CartoonlandiaCartoonlandia: A land of make-believe

It was a real feast for the hundreds of children who thronged the Aurora theatre last Sunday. Sunday afternoon at the Aurora, with the Art Factory and their ‘distinguished’ guests proved to be a little-crowd puller champion – one of a kind.

The Art Factory, led by Joeline Tabone and Deborah Agius, is a leading Gozitan dance-school, operating largely from the Aurora Theatre. In fact, in partnership with the theatre, the Art Factory has renovated the ‘29th April 1956’ Hall and converted it into a multipurpose hall, to accommodate dance lessons, recitals, training sessions and small-scale performances. The venue has also hosted dance examinations from foreign boards.

Last Sunday, the Art Factory put up another innovative event – another first, if you want it – this time targeting a specific audience; children. Branded Cartoonlandia and themed around the popular cartoon characters, the event kicked off at 2.30pm as the ground floor foyers of the Aurora premises were transformed into a children’s leisure park with balloon artistes, face-painters, rides and the bulky and bubby bouncy castle. Watchful parents and child-minders ushered their children to the Aurora on a lovely Sunday afternoon as their eyes glowed from the tiny little painted faces while they bounced and ran around. In the meantime, the children were kept entertained with Mickey, Minnie and their cartoon friends who pushed them around and posed with them for photos.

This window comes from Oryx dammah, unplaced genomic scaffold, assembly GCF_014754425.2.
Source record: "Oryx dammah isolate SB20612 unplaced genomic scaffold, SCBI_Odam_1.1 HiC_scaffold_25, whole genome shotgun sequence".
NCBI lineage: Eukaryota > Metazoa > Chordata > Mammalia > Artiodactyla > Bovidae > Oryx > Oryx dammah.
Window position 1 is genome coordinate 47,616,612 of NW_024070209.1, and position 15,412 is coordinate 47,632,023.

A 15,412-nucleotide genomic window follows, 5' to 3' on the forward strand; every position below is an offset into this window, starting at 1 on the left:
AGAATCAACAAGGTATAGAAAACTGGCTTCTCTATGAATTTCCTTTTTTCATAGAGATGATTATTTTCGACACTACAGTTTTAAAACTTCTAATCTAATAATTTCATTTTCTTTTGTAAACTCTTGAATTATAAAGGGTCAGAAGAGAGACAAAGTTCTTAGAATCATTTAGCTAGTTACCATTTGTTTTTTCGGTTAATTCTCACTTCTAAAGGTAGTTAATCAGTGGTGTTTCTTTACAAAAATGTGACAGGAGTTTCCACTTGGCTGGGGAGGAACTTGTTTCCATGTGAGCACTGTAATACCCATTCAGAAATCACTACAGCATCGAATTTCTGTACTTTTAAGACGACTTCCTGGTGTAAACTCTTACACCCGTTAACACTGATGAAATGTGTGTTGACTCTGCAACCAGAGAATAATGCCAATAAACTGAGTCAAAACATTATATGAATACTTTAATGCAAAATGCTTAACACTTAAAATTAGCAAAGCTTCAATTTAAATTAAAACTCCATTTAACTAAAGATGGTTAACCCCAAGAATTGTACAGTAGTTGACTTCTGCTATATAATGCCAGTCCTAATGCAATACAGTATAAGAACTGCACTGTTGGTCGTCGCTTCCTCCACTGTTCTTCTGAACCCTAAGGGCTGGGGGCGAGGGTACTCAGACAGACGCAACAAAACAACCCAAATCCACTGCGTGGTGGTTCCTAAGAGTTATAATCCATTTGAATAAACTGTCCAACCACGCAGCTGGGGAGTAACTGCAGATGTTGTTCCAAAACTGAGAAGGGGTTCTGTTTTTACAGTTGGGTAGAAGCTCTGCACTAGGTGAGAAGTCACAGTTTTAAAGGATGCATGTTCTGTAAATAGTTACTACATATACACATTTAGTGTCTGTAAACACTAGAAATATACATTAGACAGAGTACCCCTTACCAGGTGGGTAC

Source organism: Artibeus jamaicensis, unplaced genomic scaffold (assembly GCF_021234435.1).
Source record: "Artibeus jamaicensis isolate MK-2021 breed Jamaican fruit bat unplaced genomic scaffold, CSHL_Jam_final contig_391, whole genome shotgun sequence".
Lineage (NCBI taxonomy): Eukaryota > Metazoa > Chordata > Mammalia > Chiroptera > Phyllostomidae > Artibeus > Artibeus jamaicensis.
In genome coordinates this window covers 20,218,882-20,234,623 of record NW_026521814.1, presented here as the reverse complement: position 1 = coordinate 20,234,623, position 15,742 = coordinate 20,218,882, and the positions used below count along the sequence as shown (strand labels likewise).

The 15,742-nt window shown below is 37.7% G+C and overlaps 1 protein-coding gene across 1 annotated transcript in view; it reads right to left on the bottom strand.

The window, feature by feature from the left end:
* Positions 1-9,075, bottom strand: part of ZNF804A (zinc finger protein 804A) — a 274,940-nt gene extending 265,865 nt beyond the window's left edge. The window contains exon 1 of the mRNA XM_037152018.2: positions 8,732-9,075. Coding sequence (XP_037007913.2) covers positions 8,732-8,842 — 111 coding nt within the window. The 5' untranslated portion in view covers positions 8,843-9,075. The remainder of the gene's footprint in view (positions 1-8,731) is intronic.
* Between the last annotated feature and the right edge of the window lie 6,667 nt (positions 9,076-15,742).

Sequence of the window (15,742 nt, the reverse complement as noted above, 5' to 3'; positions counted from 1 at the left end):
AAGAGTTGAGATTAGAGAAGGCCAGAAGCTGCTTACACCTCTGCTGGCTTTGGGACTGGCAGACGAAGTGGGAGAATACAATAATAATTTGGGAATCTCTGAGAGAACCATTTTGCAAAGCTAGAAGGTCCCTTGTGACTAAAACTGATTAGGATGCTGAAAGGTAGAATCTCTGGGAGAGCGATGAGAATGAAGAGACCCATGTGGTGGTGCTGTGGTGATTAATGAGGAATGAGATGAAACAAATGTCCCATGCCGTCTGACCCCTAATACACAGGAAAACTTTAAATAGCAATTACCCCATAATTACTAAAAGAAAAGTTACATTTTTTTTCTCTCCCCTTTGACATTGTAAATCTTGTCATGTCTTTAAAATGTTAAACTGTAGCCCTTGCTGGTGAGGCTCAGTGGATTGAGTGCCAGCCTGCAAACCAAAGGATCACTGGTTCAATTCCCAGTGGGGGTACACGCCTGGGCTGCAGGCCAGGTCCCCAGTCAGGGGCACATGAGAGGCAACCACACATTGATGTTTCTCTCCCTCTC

By 4pm, everyone was seated and the children were treated with a dance show specifically for them. It was a real dance-show – the likes of the Art Factory – but adapted for children. Thomas the tank engine and Hello Kitty were the two main protagonists in the general plot, but then, everything got cuter and cuter as some of the most popular characters were brought to life on stage.

The ‘junior’ audience was visibly enchanted. But the performance was a sight even for the more mature audience, especially those keen on the art of dancing. Hands together to all the cast, including the soloists – the youngest being a 7-year old – who clearly stood out for their talent and technique. Some of them remarkably excelled, maintaining the standards of the Art Factory on the platform where they currently enjoy their generous goodwill.

Cartoonlandia was more than just a dance-show. It was a showcase of the very good talent this school – and Gozo, for that matter – is brimming with. It was a showcase of the hard work, positive vibe and radiating energy with which this dance school operates.  It was reminiscent of the large dance productions, which the Art Factory has presented at the Aurora – The Dream; The Death of Snow White – while being in itself a prelude to bigger things yet to come. In a few weeks time, the Art Factory is expected to feature in The Leone Grand Christmas Show, (and we shall come to that later on), but all eyes are set on the mammoth 2014 production of the Art Factory which promises to be nothing less than ground-breaking.

We all look forward to see some sneak-previews, hopefully as we turn a page or two in the yearly calendar!

Cartoonlandia EventIT